The email message was simple. It made me smile. Still does. The note was a response to an inquiry – my request to visit a Chester County winery I’d heard the good word on, repeatedly. It was brief, honest and bereft of showbiz.
My name is Anthony and I farm the wines here. We’re not really comfortable talking about ourselves, but I would like to meet you and say hello. I am unfortunately chained to my tractors most every day.
Already, I liked this winemaker. It was what he didn’t say in those three sentences. This guy was no absentee owner with a gilded checkbook. He was about action and the dirt.
I was thankful to find that, in person, Anthony Vietri was willing to talk about himself, his family and his history with the farm-vineyard tucked into a residential area of Avondale. He appeared in the upstairs tasting room of the charming, homey barn that houses the public space of the winery, covered in black: Long sleeves, pants and broad rim hat despite the late summer heat. The infrequent breeze through the door offered a thick notion of manure from an adjacent lot. Welcome to mushroom country, home of Va La Vineyards.
Vietri is a benevolently intense grower whose passion for the business is palpable – as any observer to his 10-minute ramble about specialized row tractors can validate. Trailing his gently modulated voice, he walked amongst ranks of grapes and recalled the multiple generations of family who worked the farm, purchased in 1928, after immigrating from the tiny Italian village called Giusvalla. They were laborers who landed in the greater Wilmington area to risk their lives manufacturing gunpowder and, later, transitioned to mushroom farming, a heritage they imported from the homeland.
Many years on, Vietri came to the farm via celluloid. The transition says a lot about his conviction, sense of purpose and loyalty. He attended NYU’s film school in the Eighties and worked in the movie business with the likes of Bruce Willis before walking away, no looking back.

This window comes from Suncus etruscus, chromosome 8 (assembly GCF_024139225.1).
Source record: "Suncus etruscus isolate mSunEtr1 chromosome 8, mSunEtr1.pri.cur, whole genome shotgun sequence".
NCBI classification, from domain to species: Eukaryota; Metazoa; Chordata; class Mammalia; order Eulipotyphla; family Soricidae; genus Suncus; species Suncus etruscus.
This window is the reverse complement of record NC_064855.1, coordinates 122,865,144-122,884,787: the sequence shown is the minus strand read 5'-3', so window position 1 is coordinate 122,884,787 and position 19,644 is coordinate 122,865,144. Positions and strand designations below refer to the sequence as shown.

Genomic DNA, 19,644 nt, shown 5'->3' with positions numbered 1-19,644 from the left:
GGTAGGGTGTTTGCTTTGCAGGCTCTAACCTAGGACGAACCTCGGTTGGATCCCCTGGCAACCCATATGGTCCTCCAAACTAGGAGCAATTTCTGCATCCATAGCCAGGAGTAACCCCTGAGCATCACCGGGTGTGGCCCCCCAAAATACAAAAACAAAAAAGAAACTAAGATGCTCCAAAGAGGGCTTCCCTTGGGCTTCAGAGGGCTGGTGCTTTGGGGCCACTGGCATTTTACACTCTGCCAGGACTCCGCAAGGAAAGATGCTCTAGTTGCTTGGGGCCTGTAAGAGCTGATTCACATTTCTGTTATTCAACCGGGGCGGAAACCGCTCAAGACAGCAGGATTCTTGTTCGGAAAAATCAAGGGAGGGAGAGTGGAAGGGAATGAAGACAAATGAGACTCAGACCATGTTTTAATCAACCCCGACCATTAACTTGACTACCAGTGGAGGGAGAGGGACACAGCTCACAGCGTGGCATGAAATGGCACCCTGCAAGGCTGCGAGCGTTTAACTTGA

The tale of his teenage winery is one of trial and error. The first 15 years were dedicated to planting, cultivating and sussing out which vines were happy in specific areas of the vineyard. “The difficult part about this is it will never be finished in my lifetime,” Vietri said when describing his experiments with a variety of grape clones, root stocks and approaches to planting. “You just keep getting better and better and refining it.”
Va La has six-plus acres of vines yielding about 25 different varieties including some uncommon grapes like Charbono, Malvasia and Petit Manseng. More than a couple staffers touted the terroir of the site that draws from the mineral riches and microclimates blessing the plot. At the highest point, a hilly nob, the land drops off in four directions to constitute a geological booty of rock-filled clay soils well suited for grapes.
Another factor is the steamy fog that emanates from a compost lot next door and drifts over the vineyard. It’s dubbed “the ghost” by the Va La crew and Vietri claims immeasurable benefit from its temperature-leveling effect. Case in point: The Nebiolo grape, a lover of slopes and fog, thrives at Va La. “Nebiolo is planted all over the world and it fails everywhere. It doesn’t even work in Italy,” said Vietri. Almost disbelievingly, he confirmed, “It loves this soil, it loves (the manure-induced phantasm).”